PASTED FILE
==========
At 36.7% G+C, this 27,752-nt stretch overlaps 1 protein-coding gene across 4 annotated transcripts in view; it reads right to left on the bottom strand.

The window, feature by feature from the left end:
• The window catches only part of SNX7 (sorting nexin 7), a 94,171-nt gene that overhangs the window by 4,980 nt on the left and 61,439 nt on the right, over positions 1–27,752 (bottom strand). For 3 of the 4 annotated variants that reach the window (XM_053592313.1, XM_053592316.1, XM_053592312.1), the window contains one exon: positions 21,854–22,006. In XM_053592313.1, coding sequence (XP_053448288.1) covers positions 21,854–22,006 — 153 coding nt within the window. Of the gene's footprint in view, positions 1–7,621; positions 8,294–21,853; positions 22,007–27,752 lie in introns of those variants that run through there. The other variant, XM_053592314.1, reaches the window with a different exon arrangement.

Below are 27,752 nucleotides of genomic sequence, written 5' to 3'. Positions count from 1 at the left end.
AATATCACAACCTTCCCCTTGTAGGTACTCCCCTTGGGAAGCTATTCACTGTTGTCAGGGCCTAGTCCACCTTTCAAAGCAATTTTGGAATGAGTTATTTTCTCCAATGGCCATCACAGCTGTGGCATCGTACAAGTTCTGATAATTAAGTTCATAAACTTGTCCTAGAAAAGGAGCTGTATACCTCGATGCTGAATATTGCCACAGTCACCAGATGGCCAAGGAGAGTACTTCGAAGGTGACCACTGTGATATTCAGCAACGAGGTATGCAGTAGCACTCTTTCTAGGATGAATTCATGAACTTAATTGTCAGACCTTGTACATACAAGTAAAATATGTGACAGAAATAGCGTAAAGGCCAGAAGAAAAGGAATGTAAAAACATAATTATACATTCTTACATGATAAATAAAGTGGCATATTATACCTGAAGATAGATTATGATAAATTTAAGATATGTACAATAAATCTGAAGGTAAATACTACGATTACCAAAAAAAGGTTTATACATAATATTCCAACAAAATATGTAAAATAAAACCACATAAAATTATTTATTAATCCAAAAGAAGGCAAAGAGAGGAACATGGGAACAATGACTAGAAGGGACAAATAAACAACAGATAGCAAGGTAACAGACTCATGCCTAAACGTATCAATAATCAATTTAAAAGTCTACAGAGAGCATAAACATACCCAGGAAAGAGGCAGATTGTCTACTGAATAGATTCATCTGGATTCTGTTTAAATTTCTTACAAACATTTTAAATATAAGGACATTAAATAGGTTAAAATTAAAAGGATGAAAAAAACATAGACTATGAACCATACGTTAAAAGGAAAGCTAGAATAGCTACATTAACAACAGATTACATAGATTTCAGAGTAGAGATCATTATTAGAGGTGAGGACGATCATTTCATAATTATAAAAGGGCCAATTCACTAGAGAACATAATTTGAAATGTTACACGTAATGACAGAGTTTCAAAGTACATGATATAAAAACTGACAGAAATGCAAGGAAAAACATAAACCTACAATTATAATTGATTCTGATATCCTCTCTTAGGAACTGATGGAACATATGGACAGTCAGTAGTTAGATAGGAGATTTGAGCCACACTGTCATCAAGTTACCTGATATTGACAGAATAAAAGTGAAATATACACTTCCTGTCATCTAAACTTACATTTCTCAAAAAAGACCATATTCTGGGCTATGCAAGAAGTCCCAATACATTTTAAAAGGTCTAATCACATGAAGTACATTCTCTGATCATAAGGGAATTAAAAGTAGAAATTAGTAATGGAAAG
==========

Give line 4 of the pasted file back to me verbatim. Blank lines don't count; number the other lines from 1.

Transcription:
Below are 27,752 nucleotides of genomic sequence, written 5' to 3'. Positions count from 1 at the left end.